Easter Monday

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Today is Easter Monday, and yesterday was perfect. The kind of perfect that isn’t perfect at all which is the way most of my perfection turns out these days.

I woke up early like the women who went to visit Jesus’ tomb. It was Easter, and I had work to do. I had pork tenderloin to wrap in bacon which symbolizes freedom from the Old Law. Or it symbolizes that I had pork in my freezer. Whatever. Bacon is from Jesus.

Sidenote: Bacon is not from Jesus. Jesus never ate pork. I have a hard time understanding Jesus as fully human without bacon. Or as fully divine. I have not yet reconciled all the disparate parts of my faith.

Anyway. I woke up early. I prepped our last-minute, throw-it-together Easter dinner. I congratulated myself for being on top of all the details.

And I congratulated myself for setting the coffee maker on auto the night before which is the mama’s version of resurrection.

And I congratulated myself for also remembering late at night to let the Tooth Fairy and the Easter Bunny in the door, both of whom broke with tradition by arriving completely sober and without chips.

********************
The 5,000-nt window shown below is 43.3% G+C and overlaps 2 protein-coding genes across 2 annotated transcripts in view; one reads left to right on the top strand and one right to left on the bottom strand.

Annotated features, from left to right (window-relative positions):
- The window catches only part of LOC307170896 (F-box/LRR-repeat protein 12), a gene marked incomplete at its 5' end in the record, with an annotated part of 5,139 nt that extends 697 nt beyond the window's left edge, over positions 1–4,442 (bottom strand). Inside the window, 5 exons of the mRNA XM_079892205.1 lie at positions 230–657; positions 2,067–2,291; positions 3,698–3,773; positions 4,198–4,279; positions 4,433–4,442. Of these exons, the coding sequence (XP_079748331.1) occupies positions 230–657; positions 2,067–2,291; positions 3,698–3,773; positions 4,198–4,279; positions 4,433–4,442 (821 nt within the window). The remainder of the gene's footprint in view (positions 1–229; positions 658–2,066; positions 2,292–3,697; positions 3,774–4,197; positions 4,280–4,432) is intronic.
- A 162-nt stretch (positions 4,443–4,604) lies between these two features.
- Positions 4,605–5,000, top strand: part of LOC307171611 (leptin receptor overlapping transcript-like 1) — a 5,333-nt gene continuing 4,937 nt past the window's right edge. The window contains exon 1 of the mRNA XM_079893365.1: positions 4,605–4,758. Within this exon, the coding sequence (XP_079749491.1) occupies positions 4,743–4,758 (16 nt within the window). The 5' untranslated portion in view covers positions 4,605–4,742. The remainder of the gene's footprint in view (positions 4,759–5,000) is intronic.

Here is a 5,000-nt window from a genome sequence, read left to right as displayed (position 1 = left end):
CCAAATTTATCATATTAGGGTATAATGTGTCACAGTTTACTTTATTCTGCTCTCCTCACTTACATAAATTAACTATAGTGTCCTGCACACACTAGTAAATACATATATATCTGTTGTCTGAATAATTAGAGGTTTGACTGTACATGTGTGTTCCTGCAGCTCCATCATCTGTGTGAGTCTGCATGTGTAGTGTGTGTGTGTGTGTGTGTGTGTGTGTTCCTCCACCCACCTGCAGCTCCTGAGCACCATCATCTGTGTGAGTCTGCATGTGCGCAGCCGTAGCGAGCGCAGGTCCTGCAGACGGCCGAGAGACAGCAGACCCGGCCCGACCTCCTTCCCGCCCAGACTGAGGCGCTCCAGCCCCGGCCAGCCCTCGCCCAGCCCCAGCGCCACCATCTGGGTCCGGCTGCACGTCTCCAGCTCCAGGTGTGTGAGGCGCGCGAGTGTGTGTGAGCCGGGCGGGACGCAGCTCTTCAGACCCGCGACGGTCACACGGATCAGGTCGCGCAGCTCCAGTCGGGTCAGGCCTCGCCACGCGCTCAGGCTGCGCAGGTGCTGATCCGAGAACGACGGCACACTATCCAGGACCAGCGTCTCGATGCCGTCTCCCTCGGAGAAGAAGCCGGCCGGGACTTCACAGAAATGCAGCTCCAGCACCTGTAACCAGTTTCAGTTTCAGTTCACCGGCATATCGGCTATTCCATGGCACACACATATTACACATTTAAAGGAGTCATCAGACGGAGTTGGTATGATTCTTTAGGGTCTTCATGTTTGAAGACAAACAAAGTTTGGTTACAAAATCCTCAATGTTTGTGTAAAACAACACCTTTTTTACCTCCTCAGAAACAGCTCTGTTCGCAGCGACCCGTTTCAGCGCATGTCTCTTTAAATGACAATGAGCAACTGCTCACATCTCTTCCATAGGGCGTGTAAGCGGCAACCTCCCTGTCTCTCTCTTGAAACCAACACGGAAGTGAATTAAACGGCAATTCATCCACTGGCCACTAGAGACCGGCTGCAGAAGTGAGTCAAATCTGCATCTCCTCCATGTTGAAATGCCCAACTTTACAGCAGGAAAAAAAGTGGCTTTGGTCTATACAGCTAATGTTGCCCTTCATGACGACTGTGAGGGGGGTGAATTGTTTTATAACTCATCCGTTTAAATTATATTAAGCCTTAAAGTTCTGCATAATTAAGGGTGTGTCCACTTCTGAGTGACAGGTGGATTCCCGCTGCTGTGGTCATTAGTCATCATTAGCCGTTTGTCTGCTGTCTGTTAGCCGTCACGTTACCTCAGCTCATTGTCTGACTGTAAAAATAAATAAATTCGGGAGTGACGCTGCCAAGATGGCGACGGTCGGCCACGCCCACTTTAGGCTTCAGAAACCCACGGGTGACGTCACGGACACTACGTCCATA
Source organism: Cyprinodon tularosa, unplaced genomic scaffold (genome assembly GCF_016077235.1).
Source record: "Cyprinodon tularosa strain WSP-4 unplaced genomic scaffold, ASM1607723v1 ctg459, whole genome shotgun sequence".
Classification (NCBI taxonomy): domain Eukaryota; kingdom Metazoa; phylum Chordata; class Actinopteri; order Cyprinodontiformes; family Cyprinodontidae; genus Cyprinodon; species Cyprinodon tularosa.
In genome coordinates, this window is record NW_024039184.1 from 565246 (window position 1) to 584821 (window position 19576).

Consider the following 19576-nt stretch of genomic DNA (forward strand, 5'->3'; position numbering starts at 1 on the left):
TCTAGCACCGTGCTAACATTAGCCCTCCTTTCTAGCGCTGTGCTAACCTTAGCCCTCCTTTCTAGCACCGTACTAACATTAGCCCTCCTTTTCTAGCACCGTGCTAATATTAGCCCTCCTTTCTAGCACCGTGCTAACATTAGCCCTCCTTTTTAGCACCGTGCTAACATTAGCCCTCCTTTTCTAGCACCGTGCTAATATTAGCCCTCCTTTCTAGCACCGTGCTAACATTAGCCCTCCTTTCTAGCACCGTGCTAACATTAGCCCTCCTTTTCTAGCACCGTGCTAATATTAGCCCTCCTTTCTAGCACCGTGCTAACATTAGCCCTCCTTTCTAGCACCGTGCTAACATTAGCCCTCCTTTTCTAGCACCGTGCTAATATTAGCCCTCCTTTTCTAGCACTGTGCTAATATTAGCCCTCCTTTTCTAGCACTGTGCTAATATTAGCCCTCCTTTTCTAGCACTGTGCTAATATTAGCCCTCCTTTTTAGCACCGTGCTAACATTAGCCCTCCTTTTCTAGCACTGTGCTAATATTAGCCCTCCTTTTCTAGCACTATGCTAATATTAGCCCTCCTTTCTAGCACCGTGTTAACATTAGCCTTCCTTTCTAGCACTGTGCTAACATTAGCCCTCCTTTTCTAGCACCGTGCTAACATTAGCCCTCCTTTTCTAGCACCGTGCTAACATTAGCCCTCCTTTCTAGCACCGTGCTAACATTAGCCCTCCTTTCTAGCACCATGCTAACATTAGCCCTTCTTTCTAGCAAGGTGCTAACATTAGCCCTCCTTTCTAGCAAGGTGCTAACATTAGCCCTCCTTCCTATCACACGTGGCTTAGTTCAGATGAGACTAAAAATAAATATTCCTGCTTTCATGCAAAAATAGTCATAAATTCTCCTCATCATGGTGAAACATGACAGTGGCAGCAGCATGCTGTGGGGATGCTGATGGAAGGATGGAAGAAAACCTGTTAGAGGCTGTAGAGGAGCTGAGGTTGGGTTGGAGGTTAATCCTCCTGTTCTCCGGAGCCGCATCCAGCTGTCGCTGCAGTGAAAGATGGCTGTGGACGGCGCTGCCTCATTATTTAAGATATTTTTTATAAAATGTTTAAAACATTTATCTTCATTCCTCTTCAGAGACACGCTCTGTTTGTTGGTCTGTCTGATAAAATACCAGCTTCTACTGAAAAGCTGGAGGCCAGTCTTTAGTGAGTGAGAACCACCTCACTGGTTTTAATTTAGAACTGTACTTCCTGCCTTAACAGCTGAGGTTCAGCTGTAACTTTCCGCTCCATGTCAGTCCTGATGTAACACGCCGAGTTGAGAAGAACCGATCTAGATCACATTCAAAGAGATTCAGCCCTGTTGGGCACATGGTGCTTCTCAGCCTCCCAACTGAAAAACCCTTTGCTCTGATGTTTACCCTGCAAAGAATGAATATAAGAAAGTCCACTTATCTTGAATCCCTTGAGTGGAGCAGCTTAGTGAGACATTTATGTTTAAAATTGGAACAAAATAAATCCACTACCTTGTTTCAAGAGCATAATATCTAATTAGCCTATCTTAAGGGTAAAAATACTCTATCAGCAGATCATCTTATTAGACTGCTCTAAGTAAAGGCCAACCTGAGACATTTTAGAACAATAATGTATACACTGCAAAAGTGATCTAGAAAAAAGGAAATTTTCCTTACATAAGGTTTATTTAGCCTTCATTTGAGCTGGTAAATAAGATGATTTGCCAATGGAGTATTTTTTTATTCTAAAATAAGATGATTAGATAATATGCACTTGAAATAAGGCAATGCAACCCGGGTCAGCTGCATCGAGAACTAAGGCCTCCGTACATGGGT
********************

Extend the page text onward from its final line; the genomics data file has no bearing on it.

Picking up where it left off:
And I congratulated myself for being kind to all my children in the morning, even the ones who demanded breakfast as though the mountain of chocolate and jellybeans was insufficient.

And then I ran out of time and became just a little defensive, bitter and angry.

And also a tiny bit self-centered.

And sort of sigh-ish and blame-y because Greg had 45 minutes to get ready, and I had 5 minutes, and oh, mornings. Especially church mornings. So full of promise and imminent failure.

I shoved my family out the door toward church, shooing them like bedraggled geese. Go, go, go. And I finished grooming myself and followed them with secret bits of self-reproach stuck to my clothes.

The sun was shining, though, which ruined everything if everything was my melancholy, and I realized I was celebrating Easter in grand tradition, just like Jesus’ disciples who meant well, started strong, and then fell asleep on the job and, generally speaking, totally blew it.

I have often wondered if the Church is the right place for me. Wondered, questioned, doubted, retreated, cautiously reengaged. It’s an old story for people in my generation. I look at the Church and our mangled message of Love which doesn’t look like Love at all when it uses words of superiority and condescension and control and distrust, and I feel like Mary at the tomb; They have taken my Lord away, and I don’t know where they’ve put him. But yesterday, I sat at the empty tomb while my pastor, Lynn, who claimed the unwanted and unexpected title of Widow last fall, and who knows what it means to lose her friend, preached news of Joy and Celebration and Restoration and Resurrection and Light.  Light as a result of suffering. Light which shines because the vessel broke and let Love leak out all over us.